“The Art of Self-Defense” – Interview with Riley Stearns

by - July 18th, 2019 - Film Festivals Interviews

Share

a SIFF 2019 interview

Dissecting Masculinity
Writer/Director Riley Stearns chats about his festival favorite The Art of Self-Defense

The thing about writer/director Riley Stearns’ festival favorite The Art of Self-Defense is how unapologetically upfront it is about subverting as many storytelling conventions as it can. While at first a quirky character-driven comedy about a lonely accountant, Casey Davies (Jesse Eisenberg), who is mugged one night on the way home from the grocery, it quickly becomes apparent the indie filmmaker has far more on his mind than it initially appears. The young man ends up entering a local karate studio and becoming obsessed with the dojo’s ultra-masculine Sensei (Alessandro Nivola) and also fascinated by the man’s lone female student Anna (Imogen Poots), clearly his star pupil even though he appears to be determined to never recognize her as being so.

The Art of Self-Defense (2019) | PHOTO: Bleecker Street

From there Stearns starts diving deep into concepts of masculinity, femininity, violence, revenge, forgiveness and identity, all of it depicted with an overtly theatrical flair that helps give things an idiosyncratic cadence that’s incredibly unique. The film is a pitch-black satire that’s as topical as it is fascinatingly character-driven, events building to a surrealistically volatile climax is hysterical, shocking, cathartic and hopeful in almost equal measure.

I had the pleasure to sit down with Stearns during his visit to the Seattle International Film Festival this past June. Here are some edited excerpts from our all-too-brief conversation:

Sara Michelle Fetters: Where did this idea come from? How did this particular story bubble up inside of your brainpan?

Riley Stearns: It’s all a cross-section of my brain. It’s like martial arts, comedy, drama, metal; everything that you want in a movie. It’s all personal experience stuff for me. It’s very, very, very loosely based on feelings and experiences and passions of mine. The fact that people have been responding to it the way that they have is somewhat surprising. It’s kind of crazy. But it’s really fun, too.

Sara Michelle Fetters: Somebody asked me to describe the film and I said it was sort of like the quirky patter of Whit Stillman crossed with the acidic wit Oscar Wilde but all of it completely on acid. Does that work?

Riley Stearns: [laughs] I’ll take it. Yeah. I’m not going to complain about that.

I like having fun with dialogue and I like having fun with characters, but not at the expense of the character. I feel like everything in the movie is real, and even as stylized and overt and literal as everything might be I don’t ever want to make fun of a character.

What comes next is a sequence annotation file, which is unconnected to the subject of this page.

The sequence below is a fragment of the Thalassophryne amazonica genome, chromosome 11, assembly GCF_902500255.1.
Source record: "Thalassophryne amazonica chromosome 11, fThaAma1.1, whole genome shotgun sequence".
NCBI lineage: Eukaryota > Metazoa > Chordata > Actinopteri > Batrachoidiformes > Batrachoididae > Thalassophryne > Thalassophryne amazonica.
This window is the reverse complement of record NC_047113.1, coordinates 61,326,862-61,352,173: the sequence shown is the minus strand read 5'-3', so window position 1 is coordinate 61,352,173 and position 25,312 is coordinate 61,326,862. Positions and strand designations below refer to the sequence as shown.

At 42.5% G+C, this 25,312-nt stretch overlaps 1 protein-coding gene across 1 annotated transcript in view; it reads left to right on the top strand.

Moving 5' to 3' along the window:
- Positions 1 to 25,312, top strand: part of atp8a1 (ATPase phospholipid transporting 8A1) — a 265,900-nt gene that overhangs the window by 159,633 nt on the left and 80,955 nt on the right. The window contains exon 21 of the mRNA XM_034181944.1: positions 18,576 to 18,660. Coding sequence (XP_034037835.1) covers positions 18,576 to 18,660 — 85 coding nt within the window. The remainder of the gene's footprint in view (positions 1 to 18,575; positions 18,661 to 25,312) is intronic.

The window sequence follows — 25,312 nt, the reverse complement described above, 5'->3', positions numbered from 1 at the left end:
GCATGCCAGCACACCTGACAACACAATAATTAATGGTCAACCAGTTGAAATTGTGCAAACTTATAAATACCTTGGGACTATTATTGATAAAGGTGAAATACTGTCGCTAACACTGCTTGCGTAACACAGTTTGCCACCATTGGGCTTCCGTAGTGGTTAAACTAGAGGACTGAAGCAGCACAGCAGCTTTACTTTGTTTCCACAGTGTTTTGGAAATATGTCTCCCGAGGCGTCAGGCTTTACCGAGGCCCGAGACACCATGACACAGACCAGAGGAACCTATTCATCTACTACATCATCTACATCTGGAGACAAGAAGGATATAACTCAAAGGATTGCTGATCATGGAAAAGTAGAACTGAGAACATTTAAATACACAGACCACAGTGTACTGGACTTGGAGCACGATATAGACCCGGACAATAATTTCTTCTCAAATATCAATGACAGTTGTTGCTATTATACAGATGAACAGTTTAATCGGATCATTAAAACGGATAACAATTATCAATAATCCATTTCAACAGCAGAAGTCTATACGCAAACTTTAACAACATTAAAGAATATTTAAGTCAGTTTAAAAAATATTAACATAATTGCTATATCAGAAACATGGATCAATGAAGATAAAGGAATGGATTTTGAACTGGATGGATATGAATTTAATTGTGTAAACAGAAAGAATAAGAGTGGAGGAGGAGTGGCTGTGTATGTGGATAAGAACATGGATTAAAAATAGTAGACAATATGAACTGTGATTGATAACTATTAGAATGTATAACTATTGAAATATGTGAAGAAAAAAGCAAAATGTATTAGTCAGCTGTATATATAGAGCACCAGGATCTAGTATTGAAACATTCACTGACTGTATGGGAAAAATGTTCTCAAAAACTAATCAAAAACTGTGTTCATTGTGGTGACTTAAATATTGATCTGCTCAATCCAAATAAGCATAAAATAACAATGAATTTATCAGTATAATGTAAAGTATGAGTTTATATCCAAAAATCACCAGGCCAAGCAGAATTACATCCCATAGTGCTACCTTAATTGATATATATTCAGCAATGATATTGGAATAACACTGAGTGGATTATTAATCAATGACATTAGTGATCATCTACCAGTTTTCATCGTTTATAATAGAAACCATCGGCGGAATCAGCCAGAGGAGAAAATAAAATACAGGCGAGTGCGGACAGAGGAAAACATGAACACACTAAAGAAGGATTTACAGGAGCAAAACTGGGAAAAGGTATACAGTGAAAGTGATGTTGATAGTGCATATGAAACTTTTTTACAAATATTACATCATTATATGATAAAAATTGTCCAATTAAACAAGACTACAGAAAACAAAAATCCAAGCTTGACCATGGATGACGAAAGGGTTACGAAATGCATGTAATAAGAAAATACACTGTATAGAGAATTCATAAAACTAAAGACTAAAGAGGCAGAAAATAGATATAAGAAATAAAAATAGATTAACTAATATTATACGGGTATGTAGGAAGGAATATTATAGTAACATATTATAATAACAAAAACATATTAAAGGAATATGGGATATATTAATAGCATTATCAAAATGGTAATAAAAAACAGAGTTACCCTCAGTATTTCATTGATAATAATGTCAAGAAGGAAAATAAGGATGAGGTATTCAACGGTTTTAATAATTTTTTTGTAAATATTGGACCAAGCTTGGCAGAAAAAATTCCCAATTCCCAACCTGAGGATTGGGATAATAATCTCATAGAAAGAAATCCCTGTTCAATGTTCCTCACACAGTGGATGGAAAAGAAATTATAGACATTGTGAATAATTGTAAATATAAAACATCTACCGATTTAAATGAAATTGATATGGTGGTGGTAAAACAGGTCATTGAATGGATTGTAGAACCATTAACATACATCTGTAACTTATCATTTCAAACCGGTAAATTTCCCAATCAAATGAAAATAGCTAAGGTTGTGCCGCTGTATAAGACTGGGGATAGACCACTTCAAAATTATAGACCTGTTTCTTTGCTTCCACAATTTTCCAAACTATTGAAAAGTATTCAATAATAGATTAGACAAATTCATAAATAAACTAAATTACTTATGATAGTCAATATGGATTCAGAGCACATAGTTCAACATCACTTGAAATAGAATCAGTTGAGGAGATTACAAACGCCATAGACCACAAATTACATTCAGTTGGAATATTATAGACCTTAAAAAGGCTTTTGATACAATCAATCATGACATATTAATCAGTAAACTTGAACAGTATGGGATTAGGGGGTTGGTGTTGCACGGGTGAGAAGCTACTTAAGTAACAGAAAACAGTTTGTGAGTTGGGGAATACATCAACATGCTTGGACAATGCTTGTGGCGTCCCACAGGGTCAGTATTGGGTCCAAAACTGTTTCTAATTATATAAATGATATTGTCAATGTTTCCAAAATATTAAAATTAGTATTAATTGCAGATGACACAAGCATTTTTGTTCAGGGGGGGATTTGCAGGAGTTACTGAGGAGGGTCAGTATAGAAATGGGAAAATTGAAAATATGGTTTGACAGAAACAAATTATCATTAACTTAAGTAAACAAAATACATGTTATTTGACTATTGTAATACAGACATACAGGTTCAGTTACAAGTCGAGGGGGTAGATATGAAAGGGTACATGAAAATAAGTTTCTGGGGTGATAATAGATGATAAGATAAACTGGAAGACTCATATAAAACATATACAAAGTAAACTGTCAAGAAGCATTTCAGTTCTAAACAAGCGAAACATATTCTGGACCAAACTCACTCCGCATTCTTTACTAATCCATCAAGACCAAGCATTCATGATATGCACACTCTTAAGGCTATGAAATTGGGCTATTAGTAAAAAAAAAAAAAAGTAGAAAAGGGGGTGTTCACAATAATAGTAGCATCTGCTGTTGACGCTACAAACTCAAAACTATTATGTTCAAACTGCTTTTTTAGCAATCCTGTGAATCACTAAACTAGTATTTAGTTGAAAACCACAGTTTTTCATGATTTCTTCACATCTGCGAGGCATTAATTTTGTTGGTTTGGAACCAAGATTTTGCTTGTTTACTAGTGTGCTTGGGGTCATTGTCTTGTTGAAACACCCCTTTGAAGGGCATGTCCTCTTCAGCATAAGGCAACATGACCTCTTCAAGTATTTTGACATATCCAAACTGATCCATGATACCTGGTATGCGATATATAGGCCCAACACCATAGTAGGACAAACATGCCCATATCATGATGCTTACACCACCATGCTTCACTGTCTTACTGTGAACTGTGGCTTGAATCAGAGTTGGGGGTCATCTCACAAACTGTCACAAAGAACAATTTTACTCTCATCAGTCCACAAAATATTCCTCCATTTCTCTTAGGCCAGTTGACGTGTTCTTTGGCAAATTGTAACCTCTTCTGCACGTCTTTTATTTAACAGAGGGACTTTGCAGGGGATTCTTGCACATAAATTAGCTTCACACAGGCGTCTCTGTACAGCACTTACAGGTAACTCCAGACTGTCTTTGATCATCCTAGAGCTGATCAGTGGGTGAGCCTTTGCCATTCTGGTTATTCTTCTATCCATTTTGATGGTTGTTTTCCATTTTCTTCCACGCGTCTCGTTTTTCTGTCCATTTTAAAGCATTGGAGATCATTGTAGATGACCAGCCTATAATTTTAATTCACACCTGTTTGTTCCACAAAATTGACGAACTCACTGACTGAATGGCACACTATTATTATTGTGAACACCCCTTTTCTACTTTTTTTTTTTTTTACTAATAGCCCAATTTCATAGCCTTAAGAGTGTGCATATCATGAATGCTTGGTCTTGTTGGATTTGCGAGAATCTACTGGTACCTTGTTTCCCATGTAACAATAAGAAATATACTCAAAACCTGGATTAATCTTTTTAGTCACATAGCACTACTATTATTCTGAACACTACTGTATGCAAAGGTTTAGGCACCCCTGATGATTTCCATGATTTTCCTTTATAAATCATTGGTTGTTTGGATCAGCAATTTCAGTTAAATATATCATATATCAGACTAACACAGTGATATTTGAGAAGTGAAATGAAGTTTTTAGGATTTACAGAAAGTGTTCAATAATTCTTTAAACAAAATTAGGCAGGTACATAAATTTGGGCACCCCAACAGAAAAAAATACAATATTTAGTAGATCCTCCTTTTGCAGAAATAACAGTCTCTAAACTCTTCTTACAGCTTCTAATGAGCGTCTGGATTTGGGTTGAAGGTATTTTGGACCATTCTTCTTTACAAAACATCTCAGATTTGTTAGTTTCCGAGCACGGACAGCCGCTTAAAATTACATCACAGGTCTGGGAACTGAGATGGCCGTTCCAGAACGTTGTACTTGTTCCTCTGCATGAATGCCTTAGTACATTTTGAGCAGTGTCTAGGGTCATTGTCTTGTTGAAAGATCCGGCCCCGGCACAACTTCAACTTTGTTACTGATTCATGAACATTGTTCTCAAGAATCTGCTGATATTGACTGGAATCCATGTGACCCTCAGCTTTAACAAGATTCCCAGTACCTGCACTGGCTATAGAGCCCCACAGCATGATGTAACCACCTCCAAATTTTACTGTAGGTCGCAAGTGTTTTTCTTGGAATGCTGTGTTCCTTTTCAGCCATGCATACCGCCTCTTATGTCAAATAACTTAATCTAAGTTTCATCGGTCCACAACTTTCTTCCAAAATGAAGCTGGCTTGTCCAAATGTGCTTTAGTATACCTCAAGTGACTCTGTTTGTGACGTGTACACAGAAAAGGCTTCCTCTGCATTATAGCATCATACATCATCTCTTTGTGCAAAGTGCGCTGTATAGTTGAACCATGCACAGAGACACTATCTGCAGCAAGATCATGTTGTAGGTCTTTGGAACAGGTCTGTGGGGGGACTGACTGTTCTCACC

I feel like there’s an earnestness that you need, and I want the audience to feel like that they can root for the characters. Casey is very dear to my heart. The fact that people have been responding to him, getting the feel of him, all of that is pretty cool. The earnestness of his character is important.

Sara Michelle Fetters: That’s the thing, though, right? It’s one thing to have this arch dialogue, dialogue that feels almost theatrical in some ways. It’s another to find a way to make it feel real even when it is all so overtly theatrical in its presentation. In the writing process I imagine you’re hopefully trying to find ways to develop and explore that, but is this still something that you don’t know if you’re hitting it exactly as you want until you have the actors there working alongside with you? You don’t know if you’ve gotten it right until you hear someone speaking it aloud?

Riley Stearns: Yes and no. I feel like as I’m writing the script I am thinking about how it is going to be hyper-real, even ever-so-slightly so. But it still always has to feel relatable. I’m always thinking about that.

When the actors come on board, they take it and interpret it. The way that independent films work, you don’t always know who’s going to be in a movie. You can’t think about specific people. You offer the part to someone and they respond positively to the script but then for a variety of crazy reasons they don’t end up doing it. Then this other person ends up doing it and you hope they get it [the material] the way you get it when you wrote it. But then you show up the first day and they do something completely different than you’re thinking, and that can be okay, too. It’s just surprising, and you have to have as much trust in them as they are putting in you as the director.

Luckily with Jesse being the main character, he came on with enough time that we were able to have conversations and go through the script. That was hugely informative for both of us. It put me at ease that Casey was in safe hands.

But he still was always coming up to me wondering if he was giving me too much or too little. He would do something very grounded and I would be like, can you just put less into it? He’d wonder what I meant and I’d give him a very subdued line reading and he’d understand what I was going for.  Then he would do it, and I’d be like. That was perfect, and he would look at me incredulously and be like, “Really? You like that?”

I had to assure him that it was good. That it was exactly what we needed. And he’d counter by trying to tell me that it was, “bad acting,” but that he’d do it like I wanted anyhow. That he would trust me. And I never took offense at that because it was coming from such an honest place. Jesse is just very honest, and because he trusted me he felt like he could tell me what he thought but at the same time do it the way I wanted him to. That was the main take away from working with him. He’s so talented and yet he still put all his trust in me. The movie works because we had that symbiotic relationship. I think he’s just incredible.

Sara Michelle Fetters: I think that shows in the finished product. I was told going in that this was the most Jesse Eisenberg performance that Jesse Eisenberg had ever given. I wasn’t sure what to make of that. Now I know, and I think it’s amazing.